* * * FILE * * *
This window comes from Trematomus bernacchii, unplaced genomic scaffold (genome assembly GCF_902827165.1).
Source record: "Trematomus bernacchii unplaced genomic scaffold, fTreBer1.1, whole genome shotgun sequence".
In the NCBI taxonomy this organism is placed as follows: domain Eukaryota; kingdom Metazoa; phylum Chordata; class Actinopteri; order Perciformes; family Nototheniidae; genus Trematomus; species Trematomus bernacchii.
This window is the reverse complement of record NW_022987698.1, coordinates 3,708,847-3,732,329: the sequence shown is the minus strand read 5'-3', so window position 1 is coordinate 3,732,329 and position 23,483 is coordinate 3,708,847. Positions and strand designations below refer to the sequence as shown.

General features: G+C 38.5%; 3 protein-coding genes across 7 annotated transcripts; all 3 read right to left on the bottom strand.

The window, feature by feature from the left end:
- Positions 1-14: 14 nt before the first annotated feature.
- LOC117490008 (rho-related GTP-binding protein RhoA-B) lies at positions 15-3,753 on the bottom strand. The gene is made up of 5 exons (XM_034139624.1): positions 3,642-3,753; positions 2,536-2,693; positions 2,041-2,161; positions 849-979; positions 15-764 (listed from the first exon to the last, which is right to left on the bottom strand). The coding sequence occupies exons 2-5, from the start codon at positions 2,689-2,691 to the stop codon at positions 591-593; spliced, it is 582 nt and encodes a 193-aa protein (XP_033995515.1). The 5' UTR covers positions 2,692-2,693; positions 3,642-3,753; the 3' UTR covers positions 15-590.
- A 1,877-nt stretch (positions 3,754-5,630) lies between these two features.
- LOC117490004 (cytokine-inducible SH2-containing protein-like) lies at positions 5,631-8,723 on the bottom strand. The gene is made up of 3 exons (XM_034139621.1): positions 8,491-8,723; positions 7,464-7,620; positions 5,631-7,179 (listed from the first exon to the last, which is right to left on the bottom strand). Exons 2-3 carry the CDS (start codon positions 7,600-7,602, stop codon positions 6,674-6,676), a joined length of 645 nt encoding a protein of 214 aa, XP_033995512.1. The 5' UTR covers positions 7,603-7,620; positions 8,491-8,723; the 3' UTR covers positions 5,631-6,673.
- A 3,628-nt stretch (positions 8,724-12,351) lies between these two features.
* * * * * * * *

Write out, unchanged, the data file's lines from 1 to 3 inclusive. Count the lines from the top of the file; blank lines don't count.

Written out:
This window comes from Trematomus bernacchii, unplaced genomic scaffold (genome assembly GCF_902827165.1).
Source record: "Trematomus bernacchii unplaced genomic scaffold, fTreBer1.1, whole genome shotgun sequence".
In the NCBI taxonomy this organism is placed as follows: domain Eukaryota; kingdom Metazoa; phylum Chordata; class Actinopteri; order Perciformes; family Nototheniidae; genus Trematomus; species Trematomus bernacchii.